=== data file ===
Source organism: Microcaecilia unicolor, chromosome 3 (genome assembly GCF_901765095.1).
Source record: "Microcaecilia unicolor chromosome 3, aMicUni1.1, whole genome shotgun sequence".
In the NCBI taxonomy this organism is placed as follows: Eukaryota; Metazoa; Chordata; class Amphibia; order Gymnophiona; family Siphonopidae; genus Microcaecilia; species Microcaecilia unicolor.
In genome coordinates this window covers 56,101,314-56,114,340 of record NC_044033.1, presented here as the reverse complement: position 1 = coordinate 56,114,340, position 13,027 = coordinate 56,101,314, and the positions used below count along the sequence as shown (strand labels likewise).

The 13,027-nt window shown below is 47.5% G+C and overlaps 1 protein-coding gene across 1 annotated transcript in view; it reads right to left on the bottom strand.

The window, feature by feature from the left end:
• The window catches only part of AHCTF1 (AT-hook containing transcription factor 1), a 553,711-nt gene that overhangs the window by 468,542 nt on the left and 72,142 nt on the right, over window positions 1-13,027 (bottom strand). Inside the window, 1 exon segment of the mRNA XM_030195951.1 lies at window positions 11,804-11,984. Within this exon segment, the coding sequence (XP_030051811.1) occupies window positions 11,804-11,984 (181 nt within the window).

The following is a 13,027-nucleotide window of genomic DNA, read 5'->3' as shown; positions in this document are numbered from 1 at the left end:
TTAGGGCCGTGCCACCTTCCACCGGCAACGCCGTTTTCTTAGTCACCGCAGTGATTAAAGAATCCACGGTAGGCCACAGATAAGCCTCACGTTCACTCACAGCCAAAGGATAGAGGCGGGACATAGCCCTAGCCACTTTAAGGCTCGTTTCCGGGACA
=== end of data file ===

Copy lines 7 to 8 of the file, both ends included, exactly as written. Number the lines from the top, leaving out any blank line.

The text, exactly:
• The window catches only part of AHCTF1 (AT-hook containing transcription factor 1), a 553,711-nt gene that overhangs the window by 468,542 nt on the left and 72,142 nt on the right, over window positions 1-13,027 (bottom strand). Inside the window, 1 exon segment of the mRNA XM_030195951.1 lies at window positions 11,804-11,984. Within this exon segment, the coding sequence (XP_030051811.1) occupies window positions 11,804-11,984 (181 nt within the window).

The following is a 13,027-nucleotide window of genomic DNA, read 5'->3' as shown; positions in this document are numbered from 1 at the left end: